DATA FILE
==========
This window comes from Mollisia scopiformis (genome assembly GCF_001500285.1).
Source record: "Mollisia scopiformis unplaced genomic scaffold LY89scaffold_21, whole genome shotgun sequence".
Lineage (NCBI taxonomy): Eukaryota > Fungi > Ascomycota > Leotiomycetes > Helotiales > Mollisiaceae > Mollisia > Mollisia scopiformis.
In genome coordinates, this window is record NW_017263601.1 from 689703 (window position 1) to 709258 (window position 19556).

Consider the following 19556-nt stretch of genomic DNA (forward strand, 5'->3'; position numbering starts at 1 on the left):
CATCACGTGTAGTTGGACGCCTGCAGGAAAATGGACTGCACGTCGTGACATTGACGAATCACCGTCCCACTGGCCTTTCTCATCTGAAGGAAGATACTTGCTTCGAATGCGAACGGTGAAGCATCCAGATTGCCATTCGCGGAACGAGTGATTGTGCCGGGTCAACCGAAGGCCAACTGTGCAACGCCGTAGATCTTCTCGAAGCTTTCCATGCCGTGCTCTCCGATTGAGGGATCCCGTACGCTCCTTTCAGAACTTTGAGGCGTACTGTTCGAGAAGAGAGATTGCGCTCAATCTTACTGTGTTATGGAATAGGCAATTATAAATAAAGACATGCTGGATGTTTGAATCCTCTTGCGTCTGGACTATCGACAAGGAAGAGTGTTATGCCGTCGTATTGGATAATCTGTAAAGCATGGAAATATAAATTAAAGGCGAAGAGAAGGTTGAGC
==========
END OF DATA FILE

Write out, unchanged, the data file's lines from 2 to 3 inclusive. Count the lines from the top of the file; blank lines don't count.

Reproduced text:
Source record: "Mollisia scopiformis unplaced genomic scaffold LY89scaffold_21, whole genome shotgun sequence".
Lineage (NCBI taxonomy): Eukaryota > Fungi > Ascomycota > Leotiomycetes > Helotiales > Mollisiaceae > Mollisia > Mollisia scopiformis.